MP calls for apology after BBC Question Time risked ‘fanning the flames of division’ by inviting EDL members

Boston and Skegness MP Matt Warman
Boston and Skegness MP Matt Warman

Boston’s MP has accused the BBC of risking ‘fanning the flames of division across the country’ and called for the broadcaster to make an apology after the town hosted Question Time.

Matt Warman has written directly to the director general of the corporation Tony Hall, to say how ‘dismayed’ he was to see that a producer for the show had ‘sought actively to recruit the members and supporters not of mainstream political parties, but explicitly of the English Defence League’.

It follows a post on the Boston Demonstration Facebook page from an Audience Producer for BBC Question Time.

In his letter Mr Warman states: “I am reliably informed that other attempts were also made to reach out to this extreme, far-right group.

“I know none were made to Conservative supporters, or apparently to any other particular group beyond a general call to the public.”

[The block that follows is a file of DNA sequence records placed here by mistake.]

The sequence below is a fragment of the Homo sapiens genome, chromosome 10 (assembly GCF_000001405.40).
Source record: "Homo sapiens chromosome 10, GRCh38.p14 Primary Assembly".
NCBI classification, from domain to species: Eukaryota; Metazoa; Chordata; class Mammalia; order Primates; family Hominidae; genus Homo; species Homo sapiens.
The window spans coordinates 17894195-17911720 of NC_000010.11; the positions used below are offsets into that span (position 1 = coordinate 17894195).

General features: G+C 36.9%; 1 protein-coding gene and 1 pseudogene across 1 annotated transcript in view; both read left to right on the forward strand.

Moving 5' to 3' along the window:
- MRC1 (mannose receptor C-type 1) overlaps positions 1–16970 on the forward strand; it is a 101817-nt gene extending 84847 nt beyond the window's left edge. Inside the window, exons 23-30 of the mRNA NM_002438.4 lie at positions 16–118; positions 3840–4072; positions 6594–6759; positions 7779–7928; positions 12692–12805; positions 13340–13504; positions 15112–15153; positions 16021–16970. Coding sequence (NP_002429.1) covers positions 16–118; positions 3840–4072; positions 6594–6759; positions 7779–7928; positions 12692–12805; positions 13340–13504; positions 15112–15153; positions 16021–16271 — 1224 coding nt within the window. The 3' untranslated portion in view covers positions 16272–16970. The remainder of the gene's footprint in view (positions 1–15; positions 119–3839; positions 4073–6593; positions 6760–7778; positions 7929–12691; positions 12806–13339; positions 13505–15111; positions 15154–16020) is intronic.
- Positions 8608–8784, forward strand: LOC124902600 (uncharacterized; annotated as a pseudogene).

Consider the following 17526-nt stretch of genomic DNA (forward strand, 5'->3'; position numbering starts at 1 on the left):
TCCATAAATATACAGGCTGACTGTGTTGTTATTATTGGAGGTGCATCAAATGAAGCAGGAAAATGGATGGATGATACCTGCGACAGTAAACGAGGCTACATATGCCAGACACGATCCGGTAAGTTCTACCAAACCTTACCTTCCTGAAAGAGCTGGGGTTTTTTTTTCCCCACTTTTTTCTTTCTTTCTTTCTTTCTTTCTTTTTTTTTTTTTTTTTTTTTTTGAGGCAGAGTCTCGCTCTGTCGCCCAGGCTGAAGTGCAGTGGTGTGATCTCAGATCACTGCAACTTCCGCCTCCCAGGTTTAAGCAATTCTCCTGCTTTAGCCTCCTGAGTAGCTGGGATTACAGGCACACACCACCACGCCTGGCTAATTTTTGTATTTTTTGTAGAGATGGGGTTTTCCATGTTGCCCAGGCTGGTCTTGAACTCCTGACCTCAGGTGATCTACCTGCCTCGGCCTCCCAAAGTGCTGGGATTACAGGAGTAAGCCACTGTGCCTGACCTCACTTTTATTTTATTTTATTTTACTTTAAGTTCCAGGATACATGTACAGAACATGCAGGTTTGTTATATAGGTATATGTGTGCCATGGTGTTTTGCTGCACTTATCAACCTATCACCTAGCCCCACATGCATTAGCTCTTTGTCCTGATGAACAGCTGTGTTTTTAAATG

Mr Warman said he was always glad to see the BBC reporting from Boston and praised a number of shows.

“I am sure you want to see fair and balanced audiences on your flagship programmes as much as I do,” he wrote

“Boston, in particular, is a much misrepresented town thanks to its voting, calmly and understandably, so overwhelmingly to leave the EU.

“We have, since the vote, seen none of the violence sadly suffered elsewhere, and yet by seeking to disproportionately represent the far-right, Question Time risked fanning the flames of division across the country, of further misrepresenting a great town and perhaps worst of all giving the impression that abhorrent views are widespread enough to be acceptable.

“Not one of those is fitting behaviour from the world’s greatest broadcaster.”

Mr Warman also accused the BBC of thinking it was appropriate to ‘traduce’ the town and the QT audience and said the act ‘deserved an apology’.

He added: “If a special effort is made to invite extreme groups, everyone should be told.”

A spokesman for the BBC said: “The Question Time audience is always selected to ensure a balanced and constructive discussion. The episode was not disrupted in anyway - every application to be part of the Question Time audience has to go through the same rigorous background checks and in no way seeks to target one particular group.

“Separate to the audience vetting process Question Time always posts on a wide range of local social media forums as a way of making viewers aware upcoming shows will be on TV.”